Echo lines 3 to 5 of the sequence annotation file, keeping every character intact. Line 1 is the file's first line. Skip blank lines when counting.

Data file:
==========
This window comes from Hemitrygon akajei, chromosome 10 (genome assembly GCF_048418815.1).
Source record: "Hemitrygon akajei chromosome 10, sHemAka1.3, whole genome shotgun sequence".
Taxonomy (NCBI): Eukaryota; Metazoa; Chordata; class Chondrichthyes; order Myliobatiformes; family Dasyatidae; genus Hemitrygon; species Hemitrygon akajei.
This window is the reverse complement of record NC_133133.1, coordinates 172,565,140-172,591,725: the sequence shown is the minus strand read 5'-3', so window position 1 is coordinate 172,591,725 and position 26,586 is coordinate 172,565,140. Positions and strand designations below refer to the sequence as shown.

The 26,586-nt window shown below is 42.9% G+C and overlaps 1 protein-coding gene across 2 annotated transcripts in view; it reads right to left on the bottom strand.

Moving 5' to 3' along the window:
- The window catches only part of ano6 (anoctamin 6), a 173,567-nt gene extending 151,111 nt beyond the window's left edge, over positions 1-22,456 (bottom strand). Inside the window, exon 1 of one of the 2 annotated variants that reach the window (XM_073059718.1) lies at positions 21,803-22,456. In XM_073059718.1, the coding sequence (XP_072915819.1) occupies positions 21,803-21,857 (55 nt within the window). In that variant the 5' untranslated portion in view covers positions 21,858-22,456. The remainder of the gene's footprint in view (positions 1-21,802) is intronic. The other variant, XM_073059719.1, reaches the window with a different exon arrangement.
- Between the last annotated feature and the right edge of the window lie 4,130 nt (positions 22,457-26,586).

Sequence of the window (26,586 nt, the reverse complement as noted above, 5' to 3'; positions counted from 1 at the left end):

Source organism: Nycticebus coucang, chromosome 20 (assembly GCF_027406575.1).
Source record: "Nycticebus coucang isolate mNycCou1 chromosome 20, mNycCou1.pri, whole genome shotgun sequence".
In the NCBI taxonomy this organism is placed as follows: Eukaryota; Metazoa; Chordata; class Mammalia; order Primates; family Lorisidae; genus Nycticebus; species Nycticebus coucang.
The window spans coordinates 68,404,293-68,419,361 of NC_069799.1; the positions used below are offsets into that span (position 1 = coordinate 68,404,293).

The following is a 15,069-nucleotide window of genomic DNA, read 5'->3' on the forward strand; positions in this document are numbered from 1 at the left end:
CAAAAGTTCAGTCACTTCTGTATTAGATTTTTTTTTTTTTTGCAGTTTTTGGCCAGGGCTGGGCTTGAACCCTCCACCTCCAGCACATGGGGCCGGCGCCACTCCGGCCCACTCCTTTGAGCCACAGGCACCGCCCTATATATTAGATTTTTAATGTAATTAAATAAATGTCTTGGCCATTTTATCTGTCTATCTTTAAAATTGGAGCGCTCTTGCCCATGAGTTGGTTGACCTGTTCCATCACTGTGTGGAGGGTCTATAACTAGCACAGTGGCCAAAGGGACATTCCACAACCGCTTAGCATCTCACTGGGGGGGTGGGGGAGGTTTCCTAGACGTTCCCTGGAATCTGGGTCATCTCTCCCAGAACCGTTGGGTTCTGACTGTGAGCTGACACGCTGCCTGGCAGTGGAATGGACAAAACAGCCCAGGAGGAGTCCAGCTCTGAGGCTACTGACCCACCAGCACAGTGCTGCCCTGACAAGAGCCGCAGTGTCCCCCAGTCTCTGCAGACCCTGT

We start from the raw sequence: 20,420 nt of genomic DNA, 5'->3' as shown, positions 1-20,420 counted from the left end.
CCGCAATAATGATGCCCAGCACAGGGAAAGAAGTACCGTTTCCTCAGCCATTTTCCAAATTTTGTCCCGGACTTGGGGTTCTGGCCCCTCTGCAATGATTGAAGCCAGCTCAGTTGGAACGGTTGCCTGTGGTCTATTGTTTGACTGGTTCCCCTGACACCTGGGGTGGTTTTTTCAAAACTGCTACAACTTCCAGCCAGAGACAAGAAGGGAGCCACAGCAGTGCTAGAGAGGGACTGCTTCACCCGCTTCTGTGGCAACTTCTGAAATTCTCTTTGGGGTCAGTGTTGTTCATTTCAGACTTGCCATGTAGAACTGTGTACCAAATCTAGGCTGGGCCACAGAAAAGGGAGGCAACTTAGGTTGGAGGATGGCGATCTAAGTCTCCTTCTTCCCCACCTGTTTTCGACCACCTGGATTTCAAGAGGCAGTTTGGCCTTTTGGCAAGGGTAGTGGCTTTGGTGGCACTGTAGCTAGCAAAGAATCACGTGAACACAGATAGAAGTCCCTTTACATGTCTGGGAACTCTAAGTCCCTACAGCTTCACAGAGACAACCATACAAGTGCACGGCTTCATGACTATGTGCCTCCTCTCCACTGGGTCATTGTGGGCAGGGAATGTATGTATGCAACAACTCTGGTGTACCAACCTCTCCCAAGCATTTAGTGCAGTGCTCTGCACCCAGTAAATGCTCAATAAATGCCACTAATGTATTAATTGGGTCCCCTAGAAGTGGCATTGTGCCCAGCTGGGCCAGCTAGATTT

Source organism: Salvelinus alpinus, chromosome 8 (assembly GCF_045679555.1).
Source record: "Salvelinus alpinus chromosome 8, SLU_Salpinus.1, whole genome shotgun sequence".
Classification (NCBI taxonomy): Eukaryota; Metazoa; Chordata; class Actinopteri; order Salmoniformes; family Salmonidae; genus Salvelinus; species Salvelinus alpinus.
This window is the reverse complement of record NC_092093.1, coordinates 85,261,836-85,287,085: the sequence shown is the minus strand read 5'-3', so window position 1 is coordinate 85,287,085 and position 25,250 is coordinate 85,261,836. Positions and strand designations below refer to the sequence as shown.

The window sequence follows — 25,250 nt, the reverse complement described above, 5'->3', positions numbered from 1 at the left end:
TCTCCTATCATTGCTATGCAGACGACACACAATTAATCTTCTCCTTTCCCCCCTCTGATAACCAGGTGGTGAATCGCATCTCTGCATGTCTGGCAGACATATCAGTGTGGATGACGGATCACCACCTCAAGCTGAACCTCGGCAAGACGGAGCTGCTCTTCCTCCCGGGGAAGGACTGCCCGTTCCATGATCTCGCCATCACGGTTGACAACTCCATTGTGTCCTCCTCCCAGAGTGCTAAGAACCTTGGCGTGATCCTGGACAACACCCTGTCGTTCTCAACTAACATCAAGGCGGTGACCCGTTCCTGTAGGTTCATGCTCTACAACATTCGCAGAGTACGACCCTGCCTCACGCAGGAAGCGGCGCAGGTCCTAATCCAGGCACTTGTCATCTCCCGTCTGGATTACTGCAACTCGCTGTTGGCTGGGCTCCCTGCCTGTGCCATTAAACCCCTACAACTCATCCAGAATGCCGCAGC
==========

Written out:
Taxonomy (NCBI): Eukaryota; Metazoa; Chordata; class Chondrichthyes; order Myliobatiformes; family Dasyatidae; genus Hemitrygon; species Hemitrygon akajei.
This window is the reverse complement of record NC_133133.1, coordinates 172,565,140-172,591,725: the sequence shown is the minus strand read 5'-3', so window position 1 is coordinate 172,591,725 and position 26,586 is coordinate 172,565,140. Positions and strand designations below refer to the sequence as shown.

The 26,586-nt window shown below is 42.9% G+C and overlaps 1 protein-coding gene across 2 annotated transcripts in view; it reads right to left on the bottom strand.